Board of Trade Established
The Board of Trade was not a committee of the Privy Council, as its predecessors had been. The new board was composed of eight members, each of whom earned an annual salary of 1,000 pounds (except for the board's president, who earned more). Its responsibilities included managing English trade, both domestic and foreign; overseeing the care and employment of the poor; and supervising colonial affairs. This last duty included corresponding with the colonies on behalf of the Crown, reporting the information they received from the colonies to the king, reviewing laws passed by colonial assemblies, and nominating colonial officials for royal appointment—all with the goal of ensuring the colonies' commercial profitability for England.
Yet these circumstances did not result in the systematically sustained committee work that one might have expected. Despite the promising developments in the colonial world, the board's work began to decline, perhaps because of numerous ministerial changes in the British government at that time. Indeed, after 1714, the board sank into decades of inactivity, which may have helped contribute to Britain's unofficial policy of salutary neglect.
Colonial Involvement Increases
The board's increased involvement was a surprise to colonial assemblies. In 1748–1749 the General Assembly decided to undertake a full revision of Virginia's laws—the first in more than forty years. The body submitted its work to the Board of Trade expecting the customary response: no response at all. Prior to Halifax's tenure the Board of Trade had reviewed colonial laws, but for the most part took no action. The idea was that not confirming or disallowing a particular law reserved the agency's right to do so in the future. (This policy was adopted to ensure colonial dependence on the Crown, but in fact it had the opposite effect: colonial assemblies became increasingly self-reliant and efficient at passing legislation.)
Instead, the board deliberated over the revisions between March 14 and 23, 1751. They confirmed fifty-seven of the revised acts; disallowed ten ab initio, or from the enactment date; assigned fifteen a probationary status; and referred three to the Lords of the Treasury. Most notably, the board made clear its intentions to forbid the alteration of previous laws if they did not contain a suspending clause. This meant that any revision of almost any Virginia law, no matter how practical, could be disallowed from its inception if it was found noncompliant with the interests of the Crown. It limited not only the General Assembly's authority, but also its flexibility. It was a sign that that the board intended to play a much larger role in colonial legislation than it had in years past.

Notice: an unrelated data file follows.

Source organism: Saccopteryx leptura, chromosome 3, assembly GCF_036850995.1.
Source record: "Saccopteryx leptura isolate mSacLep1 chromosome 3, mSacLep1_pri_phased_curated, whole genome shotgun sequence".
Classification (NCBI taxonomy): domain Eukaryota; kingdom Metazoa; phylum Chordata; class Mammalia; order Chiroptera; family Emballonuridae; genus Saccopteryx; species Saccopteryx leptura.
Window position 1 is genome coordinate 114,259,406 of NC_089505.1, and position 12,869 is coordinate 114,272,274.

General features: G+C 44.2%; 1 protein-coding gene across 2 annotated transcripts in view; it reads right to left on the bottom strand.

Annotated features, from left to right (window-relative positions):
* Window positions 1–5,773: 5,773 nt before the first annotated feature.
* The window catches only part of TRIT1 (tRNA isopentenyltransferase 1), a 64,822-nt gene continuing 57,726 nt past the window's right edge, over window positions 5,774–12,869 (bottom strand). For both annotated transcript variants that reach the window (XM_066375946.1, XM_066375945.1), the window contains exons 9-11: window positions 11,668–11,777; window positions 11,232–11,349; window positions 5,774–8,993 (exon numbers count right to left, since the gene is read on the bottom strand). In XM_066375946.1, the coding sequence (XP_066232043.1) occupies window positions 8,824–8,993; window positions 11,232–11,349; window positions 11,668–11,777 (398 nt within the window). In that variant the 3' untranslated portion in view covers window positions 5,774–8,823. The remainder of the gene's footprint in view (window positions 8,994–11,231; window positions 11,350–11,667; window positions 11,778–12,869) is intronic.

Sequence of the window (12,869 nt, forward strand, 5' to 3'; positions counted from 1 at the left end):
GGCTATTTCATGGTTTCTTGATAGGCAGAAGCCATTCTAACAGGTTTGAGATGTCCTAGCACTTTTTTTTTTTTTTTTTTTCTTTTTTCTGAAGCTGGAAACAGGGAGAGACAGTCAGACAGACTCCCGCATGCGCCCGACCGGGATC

The General Assembly received the Crown's report in 1752—three years after it had completed the revision—and was forced to reinstate old laws and repeal new ones that had already been in place for years. The Virginia assembly petitioned against the mandatory use of the suspending clause, but to no effect. Meanwhile, the Board of Trade was so pleased with the results of the Virginia law revision that it ordered the other American colonies to undergo the same procedure.
Decline of the Board of Trade in the Colonies
Halifax served more than a dozen years, but after he left the board in 1761, successive committees of trade fragmented again. Halifax's successors served only one or two years each, if that. William Petty, earl of Shelburne, left his post after only a few months because he could not get along with his colleagues; Wills Hill, earl of Hillsborough, served two years as board president before resigning over its policy regarding western lands.
May 1696 - King William III appoints a body of eight commissioners, known as the Board of Trade, to supervise colonial laws, particularly those that might contradict imperial trade policy.
1714 - The Board of Trade's level of colonial involvement declines.
1748–1749 - The General Assembly undertakes a full revision of Virginia's laws.
October 7, 1748 - George Montagu-Dunk, earl of Halifax, is appointed president of the Board of Trade and ushers in an era of renewed involvement in colonial activity.
March 14–23, 1751 - The Board of Trade deliberates over the revisions made by the General Assembly to Virginia's laws. It confirms fifty-seven of the revised acts, disallows ten ab initio, assigns fifteen a probationary status, and refers three to the Lords of the Treasury.
March 21, 1761 - George Montagu-Dunk, earl of Halifax, steps down as president of the Board of Trade.
1768 - The office of secretary of state for the colonies is established. This cabinet position absorbs control of colonial affairs from the Board of Trade.
July 4, 1776 - The Second Continental Congress issues the Declaration of Independence, which labels King George III a tyrant and calls him "unfit to be the ruler of a free people."
1782 - An act of Parliament abolishes the Board of Trade.
Cite This Entry
- APA Citation:
Olson, A. G. The Board of Trade and Colonial Virginia. (2015, January 8). In Encyclopedia Virginia. Retrieved from http://www.EncyclopediaVirginia.org/Board_of_Trade.
- MLA Citation:
Olson, Alison G. "The Board of Trade and Colonial Virginia." Encyclopedia Virginia. Virginia Foundation for the Humanities, 8 Jan. 2015. Web. READ_DATE.
First published: December 16, 2013 | Last modified: January 8, 2015
Contributed by Alison G. Olson, professor emeritus of history at the University of Maryland.